Those of us who present, facilitate and teach for life understand the importance of developing a personal connection with the public. It is essential to be natural and feel; to make people laugh, feel comfortable and be totally involved – and maybe even lost – in the content you provide. That’s why it seems so unnatural and uncomfortable to create this type of environment in a virtual environment where you don’t have a personal audience.
As a teacher, I now struggle with the challenges of teaching and presenting in a COVID-19 world and recently brought my classes online due to the pandemic. But I had taught and facilitated many lessons online before this crisis. I gave lectures online, often to hundreds of people at the same time. I participated in group meetings as a member of the group and as a consultant. I also gave online training to people around the world on their computers or tablets, all looking at that little camera dot at the top of our screens.
What have I learned about teaching and facilitating online teaching from these different experiences in recent years? Which is a completely different context, not just a personal meeting or lesson on the screen. And while you need to shoot for the same purposes as in a personal environment, you need different tools to achieve them.
With that in mind, here are my tips for understanding the differences and making the most of a size you might not be comfortable with.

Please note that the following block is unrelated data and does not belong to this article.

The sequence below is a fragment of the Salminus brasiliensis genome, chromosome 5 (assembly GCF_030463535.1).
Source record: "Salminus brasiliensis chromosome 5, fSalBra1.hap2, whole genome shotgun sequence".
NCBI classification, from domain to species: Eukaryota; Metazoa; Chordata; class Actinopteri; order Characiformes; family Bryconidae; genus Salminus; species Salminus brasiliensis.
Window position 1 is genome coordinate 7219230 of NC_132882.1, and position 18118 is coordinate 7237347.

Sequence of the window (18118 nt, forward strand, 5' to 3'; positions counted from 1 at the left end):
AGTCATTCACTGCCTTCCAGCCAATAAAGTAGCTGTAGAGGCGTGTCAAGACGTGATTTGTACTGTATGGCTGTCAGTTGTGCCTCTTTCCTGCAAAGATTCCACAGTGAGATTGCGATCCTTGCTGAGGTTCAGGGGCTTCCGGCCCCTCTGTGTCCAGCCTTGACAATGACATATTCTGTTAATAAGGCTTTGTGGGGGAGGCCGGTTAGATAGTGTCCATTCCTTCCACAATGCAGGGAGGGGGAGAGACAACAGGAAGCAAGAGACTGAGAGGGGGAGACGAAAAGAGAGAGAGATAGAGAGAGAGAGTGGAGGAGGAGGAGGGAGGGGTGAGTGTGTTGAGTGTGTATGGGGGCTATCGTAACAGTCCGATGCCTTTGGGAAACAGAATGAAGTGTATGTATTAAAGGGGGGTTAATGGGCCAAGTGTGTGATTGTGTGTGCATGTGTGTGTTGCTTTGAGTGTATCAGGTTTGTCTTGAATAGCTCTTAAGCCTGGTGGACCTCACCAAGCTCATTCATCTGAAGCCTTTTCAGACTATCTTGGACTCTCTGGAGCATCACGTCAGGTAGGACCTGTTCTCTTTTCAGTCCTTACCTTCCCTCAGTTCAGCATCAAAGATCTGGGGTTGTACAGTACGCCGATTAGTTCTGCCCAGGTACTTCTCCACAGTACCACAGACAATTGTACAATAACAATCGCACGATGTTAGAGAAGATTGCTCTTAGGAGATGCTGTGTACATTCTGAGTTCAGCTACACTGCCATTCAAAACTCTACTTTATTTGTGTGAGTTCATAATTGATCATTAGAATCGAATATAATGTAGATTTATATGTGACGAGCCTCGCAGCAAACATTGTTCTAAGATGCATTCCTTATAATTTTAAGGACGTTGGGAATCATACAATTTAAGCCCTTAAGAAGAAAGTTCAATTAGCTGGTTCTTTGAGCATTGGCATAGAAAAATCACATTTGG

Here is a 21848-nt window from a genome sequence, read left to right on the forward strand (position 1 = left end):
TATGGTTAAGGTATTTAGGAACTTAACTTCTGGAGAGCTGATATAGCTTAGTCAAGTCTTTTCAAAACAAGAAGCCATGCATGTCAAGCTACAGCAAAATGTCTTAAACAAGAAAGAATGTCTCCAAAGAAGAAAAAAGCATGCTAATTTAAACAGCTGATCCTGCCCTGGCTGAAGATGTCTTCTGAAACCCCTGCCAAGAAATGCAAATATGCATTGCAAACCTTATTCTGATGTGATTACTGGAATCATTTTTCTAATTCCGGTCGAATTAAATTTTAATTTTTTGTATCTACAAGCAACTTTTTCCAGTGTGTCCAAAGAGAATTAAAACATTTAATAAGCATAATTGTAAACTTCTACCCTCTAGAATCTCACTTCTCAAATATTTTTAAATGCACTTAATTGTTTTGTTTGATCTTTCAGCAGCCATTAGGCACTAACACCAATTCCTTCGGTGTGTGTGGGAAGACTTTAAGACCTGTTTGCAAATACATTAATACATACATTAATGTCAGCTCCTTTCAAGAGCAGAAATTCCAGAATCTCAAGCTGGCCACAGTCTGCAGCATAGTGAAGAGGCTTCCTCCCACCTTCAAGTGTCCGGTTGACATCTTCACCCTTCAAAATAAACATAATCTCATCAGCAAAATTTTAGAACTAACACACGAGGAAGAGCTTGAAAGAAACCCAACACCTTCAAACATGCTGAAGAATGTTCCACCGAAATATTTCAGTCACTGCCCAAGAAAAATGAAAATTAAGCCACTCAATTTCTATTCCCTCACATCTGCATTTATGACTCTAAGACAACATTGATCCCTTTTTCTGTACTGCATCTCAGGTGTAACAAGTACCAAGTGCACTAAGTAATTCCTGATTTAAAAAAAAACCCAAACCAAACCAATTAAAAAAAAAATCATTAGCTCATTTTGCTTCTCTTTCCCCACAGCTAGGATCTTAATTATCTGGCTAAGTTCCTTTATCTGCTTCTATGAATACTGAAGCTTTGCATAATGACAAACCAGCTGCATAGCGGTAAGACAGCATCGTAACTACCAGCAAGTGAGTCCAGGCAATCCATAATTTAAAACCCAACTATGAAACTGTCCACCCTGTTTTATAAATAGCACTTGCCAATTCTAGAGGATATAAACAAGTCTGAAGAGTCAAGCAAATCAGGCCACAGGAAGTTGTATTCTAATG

Make it personal
The virtual settings can seem quite impersonal due to the physical and psychological distance, so you need to be creative. To start, I like to go to my online meeting early so that I can greet people when they appear on the screen and have a small friendly conversation before the main meeting. I also encourage people to enable video functionality, if possible, to improve their personal connection. Since some people need preparation time to feel comfortable and presentable on video, I usually communicate in advance if video is preferable.
I also try to imagine the reactions of the people I interact with – especially when I introduce myself to a large group – since I don’t necessarily see those reactions as in real time. For example, when I look at the camera at the top of the screen, I remember that I had to show a warm and engaging smile, occasionally smile and convey a friendly and engaging tone. Sometimes it looks like it’s acting, but at least it doesn’t look fake to me; it seems necessary to create the warm and inviting effect that I want to achieve.
Finally, I also try to use people’s names when I refer to them, and I invite them to use the word and participate if they want. And with a chat function that informs whoever said what’s next to the video with people’s names, personalized support is easier.